The Queen‘s Club pitch in 1892 cut up badly and the match, it is reported, developed into a rather scrappy game with hit and run rushes by the forwards. The captains looked around for another venue in south London where clubs like Blackheath, Teddington, Surbiton, Wimbledon were leading the way in the new thinking and for the ten years, 1893 to 1902, Richmond’s ground in the Old Deer Park was chosen. Alter short stays at Surbiton, 1903 to 1907 and Bromley 1908, the next 38 matches settled down at Foxgrove Road, Beckenham. The Beckenham Club offered ﬁne facilities and an enthusiastic body of members who shouldered the responsibility for staging the match. They put up stands, arranged the tickets and stewards and provided tea. No wonder that the universities, cosseted by such a cordial club, saw no reason to change while two world wards and fifty years passed. But things change eventually and Beckenham went through a bad patch when their grounds man died. To seek what they hoped would be the ideal playing surface, the two captains for the 1958 match, M A Eagar (Rugby & Worcester) and S C MacDonald (Culford & Selwyn) at short notice, which did not please many stalwarts, moved the match to the County Cricket Ground, Edgbaston, Birmingham where it stayed for three years until informed opinion had it moved back to the London area, Hurlingham Park, and the adjacent Hurlingham Club, being selected for the years 1961 to 1968.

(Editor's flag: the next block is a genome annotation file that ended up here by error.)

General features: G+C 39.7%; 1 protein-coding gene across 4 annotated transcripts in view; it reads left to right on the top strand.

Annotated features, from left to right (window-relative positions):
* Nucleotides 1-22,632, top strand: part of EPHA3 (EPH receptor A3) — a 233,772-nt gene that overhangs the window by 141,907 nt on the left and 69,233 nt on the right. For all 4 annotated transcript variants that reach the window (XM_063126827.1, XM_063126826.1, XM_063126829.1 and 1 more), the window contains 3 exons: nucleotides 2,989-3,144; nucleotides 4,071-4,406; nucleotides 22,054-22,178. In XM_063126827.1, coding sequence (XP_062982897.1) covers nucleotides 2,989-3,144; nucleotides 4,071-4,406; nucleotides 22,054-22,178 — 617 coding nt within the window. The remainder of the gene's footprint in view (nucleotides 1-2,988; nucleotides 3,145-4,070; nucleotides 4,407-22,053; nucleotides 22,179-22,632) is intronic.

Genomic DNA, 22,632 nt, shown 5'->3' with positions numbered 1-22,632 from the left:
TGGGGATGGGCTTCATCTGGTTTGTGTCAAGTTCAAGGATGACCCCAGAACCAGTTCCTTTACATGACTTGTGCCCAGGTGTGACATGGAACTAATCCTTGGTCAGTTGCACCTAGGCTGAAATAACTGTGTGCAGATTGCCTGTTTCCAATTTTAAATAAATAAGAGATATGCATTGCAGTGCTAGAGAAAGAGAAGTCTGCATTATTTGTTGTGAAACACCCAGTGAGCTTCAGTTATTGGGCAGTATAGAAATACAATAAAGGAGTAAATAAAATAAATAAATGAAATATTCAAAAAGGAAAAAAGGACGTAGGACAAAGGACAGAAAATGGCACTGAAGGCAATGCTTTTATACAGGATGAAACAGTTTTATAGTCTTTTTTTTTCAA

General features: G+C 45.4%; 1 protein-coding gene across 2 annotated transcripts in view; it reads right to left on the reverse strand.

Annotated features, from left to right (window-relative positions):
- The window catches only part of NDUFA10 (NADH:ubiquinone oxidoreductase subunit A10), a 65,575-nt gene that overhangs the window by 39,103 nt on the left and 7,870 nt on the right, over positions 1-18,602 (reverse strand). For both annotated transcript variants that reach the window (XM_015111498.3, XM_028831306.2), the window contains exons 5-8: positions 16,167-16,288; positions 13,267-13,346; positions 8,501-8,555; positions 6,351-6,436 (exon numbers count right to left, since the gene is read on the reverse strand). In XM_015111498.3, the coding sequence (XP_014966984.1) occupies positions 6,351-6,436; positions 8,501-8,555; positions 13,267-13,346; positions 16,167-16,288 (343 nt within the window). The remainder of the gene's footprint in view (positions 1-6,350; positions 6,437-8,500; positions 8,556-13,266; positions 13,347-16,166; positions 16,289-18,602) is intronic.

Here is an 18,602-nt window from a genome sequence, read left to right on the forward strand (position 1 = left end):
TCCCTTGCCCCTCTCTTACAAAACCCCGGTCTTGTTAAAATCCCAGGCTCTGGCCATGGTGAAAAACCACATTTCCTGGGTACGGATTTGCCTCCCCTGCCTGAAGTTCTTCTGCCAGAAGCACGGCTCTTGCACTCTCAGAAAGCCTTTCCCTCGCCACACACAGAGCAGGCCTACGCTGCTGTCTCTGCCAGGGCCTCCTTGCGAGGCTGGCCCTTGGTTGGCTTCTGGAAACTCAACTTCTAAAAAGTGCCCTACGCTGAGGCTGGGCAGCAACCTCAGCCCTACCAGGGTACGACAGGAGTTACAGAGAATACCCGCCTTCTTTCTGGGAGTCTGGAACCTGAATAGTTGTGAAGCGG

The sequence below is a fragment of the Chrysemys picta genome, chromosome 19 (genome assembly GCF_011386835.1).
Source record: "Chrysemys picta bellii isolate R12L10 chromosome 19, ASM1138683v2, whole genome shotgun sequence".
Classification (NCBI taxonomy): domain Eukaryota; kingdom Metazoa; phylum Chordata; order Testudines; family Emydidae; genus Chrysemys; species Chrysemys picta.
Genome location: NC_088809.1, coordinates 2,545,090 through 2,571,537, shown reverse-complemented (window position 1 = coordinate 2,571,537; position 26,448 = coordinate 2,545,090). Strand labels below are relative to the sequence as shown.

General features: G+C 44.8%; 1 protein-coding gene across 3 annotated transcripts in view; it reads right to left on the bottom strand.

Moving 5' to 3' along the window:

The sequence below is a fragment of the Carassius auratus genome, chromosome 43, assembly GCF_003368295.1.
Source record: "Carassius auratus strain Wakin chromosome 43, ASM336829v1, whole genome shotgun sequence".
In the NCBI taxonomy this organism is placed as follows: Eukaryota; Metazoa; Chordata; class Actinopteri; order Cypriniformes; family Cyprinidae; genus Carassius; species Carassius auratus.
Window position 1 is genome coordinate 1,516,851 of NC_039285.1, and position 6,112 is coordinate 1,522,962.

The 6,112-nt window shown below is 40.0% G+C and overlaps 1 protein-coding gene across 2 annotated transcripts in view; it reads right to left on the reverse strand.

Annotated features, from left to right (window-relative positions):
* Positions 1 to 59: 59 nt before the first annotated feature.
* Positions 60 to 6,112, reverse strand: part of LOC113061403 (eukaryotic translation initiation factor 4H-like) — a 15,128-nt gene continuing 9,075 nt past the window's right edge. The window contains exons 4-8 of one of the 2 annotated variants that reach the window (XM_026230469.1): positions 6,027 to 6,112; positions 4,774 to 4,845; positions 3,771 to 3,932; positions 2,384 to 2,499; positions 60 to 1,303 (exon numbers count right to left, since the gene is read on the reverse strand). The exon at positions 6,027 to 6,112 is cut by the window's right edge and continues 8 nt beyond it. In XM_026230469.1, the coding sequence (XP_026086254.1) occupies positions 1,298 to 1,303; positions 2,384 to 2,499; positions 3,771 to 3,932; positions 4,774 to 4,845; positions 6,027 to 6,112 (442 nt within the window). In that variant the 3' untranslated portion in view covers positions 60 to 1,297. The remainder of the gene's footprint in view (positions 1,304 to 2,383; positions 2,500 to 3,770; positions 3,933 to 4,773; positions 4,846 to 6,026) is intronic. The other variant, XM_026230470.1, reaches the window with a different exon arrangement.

In 1969 an unexpected and generous suggestion came from Billy Griffith (Dulwich & Pembroke), the secretary of the MCC who wanted some events so that he could test out new staff at Lord's prior to the start of the new cricket season with its important list of ﬁxtures. The fact that his son Mike (Marlborough & Magdalene) won hockey blues in 1963 and 1964 may have had something to do with it but for the next 21 years the match enjoyed the old, easy, courteous aura that was traditional to this centre of world cricket and helped to bring even closer together the cricketers ad the hockey players.
By the end of the 1980s. epoch making change was coming over the game. I can think of no other sport that has taken such a radical step as to change its playing surface. It had started to come about in 1976. The Olympic Games of that year were to be played in Montreal and the host suggested that the hockey tournament should be played on synthetic turf because of the exceptionally severe winter conditions in Canada and the consequent poverty of the grass quality. After this successful event Russia decided to follow suit for the 1980 Moscow Olympics. The heat of opposition after 100 years of grass was dying down. Clubs were pleased not to be held hostage to the weather especially in January and February and inspite of the heavy cost of the specially laid pitch at around £250,000, the synthetic pitch took hold and the game has not looked back.